Photo: Kolkatan, Creative Commons

The forgotten children of Sonagachi

India
Human Rights

A picture of the Bengali poet Rabindranath Tagore looks down on a small bare room. Outside, the morning air heaves with pollution and the sound of chattering men.

Small children slowly file into the room. Some are brought in by their mothers. Others appear out of nowhere, slipping in with oversized clothes, thin faces, and wide smiles.

These are the children of Sonagachi, Kolkata’s sprawling red-light district.

Laxmi (her name has been changed) doesn’t look like a 5-year-old girl. Her hair has been cut short to make her look like a boy, for safety.

She seems older than the other children and sets about reading the names of various flowers out loud in English with her teacher. She does well, but struggles over ‘rhododendron’. She gives up grinning and turns to her friend’s puzzle.

There’s no space for her or any of the other children at home. Their mothers are sex workers and sleep with up to 15 men a day to pay for debts. They’ll bring home as little as $2-3 a day, enough for food and the rent of a small room.

For a few hours a day the children, aged three to six, can escape their mothers’ clients at the day-centre run by an NGO, New Light. Otherwise, they’ll have to sit outside the room or play in the streets, for hours on end.

Trapped inside Sonagachi

Around 10,000 women and girls work as prostitutes in Sonagachi. The maze of dilapidated multi-storey brothels is reportedly the largest red-light district in Asia. The area is ridden with crime and seems to operate almost entirely outside of the law.

Sonagachi is one of the key trafficking hubs in South Asia. According to some charities, including Child Line India, thousands of people are trafficked over the border from Bangladesh every year. Many go through the district and on to brothels or exploitation around the country.

A girl’s virginity sells at a premium in India’s red-light districts and given how vulnerable they are, sex workers’ children are prime targets of the sex trafficking industry.

Ruchira Gupta, founder and president of anti-trafficking group Apne Aap, says few will pay any attention if a child disappears.

Many of the women and girls are trapped in the sex industry at a young age, and forced to pay huge debts to traffickers and pimps. Others, with few options available to them, are simply forced into the industry by sheer poverty.

If they’re trafficked into the system, pimps and traffickers will often break a new girl in until she cannot offer any more resistance. Often, this means locking her in a room for several weeks, with no sunlight, and raping her continually until she gives in and agrees to sleep with men.

Sex workers, and their families, are often regarded as subhuman in India. So, once women and girls enter the prostitution system, poverty, social discrimination and intimidation keep them there.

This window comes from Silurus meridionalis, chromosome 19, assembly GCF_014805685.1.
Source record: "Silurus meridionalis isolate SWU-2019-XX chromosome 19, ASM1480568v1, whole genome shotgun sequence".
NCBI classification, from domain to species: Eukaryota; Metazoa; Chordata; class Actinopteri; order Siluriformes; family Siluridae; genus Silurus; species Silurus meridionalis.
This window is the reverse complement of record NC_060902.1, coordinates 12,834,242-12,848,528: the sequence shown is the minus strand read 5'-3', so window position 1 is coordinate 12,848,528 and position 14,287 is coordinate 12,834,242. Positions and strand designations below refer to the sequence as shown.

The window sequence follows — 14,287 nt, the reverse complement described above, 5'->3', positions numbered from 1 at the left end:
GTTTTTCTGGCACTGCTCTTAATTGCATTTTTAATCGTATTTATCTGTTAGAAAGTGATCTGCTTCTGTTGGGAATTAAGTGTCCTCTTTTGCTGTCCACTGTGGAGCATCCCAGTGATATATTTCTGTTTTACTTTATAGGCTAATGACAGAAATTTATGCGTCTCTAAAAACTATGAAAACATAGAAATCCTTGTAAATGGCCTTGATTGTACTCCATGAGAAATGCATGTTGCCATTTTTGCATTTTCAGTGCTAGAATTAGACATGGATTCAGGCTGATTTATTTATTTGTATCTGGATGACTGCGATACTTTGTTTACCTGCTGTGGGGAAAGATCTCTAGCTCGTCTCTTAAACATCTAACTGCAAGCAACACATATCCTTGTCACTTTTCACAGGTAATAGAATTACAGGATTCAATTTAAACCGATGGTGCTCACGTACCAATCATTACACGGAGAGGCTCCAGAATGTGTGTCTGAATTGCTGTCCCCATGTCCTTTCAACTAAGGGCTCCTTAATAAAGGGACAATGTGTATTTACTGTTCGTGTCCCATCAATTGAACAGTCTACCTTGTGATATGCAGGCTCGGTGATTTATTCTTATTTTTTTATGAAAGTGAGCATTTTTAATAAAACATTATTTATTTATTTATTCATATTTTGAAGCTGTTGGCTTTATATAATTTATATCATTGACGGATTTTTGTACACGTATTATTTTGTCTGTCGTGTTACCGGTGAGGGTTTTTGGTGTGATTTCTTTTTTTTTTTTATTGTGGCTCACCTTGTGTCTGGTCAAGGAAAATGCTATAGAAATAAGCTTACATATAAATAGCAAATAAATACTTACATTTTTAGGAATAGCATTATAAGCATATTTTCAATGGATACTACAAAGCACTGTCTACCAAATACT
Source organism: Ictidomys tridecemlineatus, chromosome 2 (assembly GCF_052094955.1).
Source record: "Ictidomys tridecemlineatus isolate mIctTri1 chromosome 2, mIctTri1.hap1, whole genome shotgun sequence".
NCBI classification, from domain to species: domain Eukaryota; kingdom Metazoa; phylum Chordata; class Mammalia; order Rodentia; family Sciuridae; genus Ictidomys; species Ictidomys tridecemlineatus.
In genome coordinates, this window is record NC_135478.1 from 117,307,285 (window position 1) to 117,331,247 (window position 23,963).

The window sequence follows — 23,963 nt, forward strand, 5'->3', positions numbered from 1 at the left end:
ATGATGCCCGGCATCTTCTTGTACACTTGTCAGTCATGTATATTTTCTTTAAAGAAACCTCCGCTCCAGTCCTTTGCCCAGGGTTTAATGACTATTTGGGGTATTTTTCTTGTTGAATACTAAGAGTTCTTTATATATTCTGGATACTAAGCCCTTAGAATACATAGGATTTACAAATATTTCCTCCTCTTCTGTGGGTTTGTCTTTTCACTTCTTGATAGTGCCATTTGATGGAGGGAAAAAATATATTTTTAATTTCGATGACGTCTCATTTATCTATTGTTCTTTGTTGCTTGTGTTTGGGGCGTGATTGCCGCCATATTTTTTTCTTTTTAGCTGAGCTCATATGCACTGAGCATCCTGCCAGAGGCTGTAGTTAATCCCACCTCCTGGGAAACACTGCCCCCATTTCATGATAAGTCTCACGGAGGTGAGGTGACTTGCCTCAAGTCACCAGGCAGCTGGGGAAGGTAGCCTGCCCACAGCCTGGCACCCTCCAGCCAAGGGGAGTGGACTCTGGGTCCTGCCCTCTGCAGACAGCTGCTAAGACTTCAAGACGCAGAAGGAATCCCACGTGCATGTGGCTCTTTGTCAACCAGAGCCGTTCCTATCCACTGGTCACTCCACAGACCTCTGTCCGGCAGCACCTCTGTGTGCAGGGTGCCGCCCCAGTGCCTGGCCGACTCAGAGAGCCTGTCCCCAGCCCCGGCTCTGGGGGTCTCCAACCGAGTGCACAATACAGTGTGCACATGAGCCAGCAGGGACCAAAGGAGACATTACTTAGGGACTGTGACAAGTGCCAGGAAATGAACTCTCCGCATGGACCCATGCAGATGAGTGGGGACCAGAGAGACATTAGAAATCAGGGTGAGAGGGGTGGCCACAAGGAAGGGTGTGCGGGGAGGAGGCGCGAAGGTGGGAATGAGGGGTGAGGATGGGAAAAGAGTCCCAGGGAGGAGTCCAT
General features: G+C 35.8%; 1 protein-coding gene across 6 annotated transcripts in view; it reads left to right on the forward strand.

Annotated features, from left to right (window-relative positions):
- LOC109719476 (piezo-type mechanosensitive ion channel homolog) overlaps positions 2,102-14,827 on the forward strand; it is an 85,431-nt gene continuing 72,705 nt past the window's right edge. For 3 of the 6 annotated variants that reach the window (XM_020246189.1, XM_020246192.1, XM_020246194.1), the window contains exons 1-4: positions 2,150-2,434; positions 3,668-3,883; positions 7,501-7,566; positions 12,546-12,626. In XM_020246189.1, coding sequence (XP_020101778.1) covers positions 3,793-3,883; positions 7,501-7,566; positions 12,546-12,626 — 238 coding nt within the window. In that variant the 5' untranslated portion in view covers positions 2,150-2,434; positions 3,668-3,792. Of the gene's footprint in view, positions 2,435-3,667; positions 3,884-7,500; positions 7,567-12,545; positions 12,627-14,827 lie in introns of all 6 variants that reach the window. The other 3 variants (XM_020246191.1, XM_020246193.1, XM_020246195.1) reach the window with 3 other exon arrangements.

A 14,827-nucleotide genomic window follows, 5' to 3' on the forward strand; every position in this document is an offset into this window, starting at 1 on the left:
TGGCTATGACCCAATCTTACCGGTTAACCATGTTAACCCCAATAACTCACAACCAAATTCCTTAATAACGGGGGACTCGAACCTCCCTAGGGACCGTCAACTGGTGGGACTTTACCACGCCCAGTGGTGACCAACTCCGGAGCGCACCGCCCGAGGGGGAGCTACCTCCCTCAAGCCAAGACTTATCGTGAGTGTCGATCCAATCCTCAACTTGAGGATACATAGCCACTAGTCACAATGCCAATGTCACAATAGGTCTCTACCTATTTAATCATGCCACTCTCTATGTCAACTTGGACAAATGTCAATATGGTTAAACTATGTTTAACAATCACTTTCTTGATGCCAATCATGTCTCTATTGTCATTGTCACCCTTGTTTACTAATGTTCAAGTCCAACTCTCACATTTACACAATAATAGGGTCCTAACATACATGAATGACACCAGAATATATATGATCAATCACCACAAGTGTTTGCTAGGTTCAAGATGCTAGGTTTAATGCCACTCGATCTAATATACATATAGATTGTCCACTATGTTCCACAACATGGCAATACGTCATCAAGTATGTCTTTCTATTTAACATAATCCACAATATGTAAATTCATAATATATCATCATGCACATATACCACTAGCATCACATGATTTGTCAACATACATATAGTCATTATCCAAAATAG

Targeting children

Whole generations can get locked into the cycle. Hundreds – if not thousands – of children live in and around Sonagachi. According to NGOs, most have a poor education at best and often they’ll have a host of mental illnesses from coping with the environment. When the children reach puberty, they’re prime targets of the local sex traffickers and pimps.

However, even the smaller children are in danger of being forced into slavery. ‘The children are at a very high risk,’ says Sima, a social worker at NGO New Light.

If they’re trafficked into the system, pimps and traffickers will often break a new girl in until she cannot offer any more resistance. Often, this means locking her in a room for several weeks, with no sunlight, and raping her continually

‘Some of the children come from a long line of prostitutes and we’re very worried about these girls getting pushed into prostitution. It’s not just the girls who are targeted. Many of the boys grow up to become pimps,’ says Sima, who has worked at the centre for six years.

Official statistics showed that 400 women and children went missing every day in India in 2015. However, according to activists and investigators, the majority of cases go unreported – and official statistics only show a fraction of what’s actually going on behind closed doors.

Pushed on massive economic growth and massive rural-urban migration, trafficking and modern-day slavery are flourishing in India. And in total, experts estimate there are anywhere from 3 to 9 million victims of sex trafficking in the country.

When asked what how many police stations were profiting from the trafficking industry in India, Ruchira, who has worked extensively across Asia for the UN, said, ‘I think it’s easier to ask how many police centres aren’t corrupt? I can probably count them on my fingers.’

Everyone knows this is going on, but most of the police are making too much money from the industry to care about what happens to children like Laxmi.

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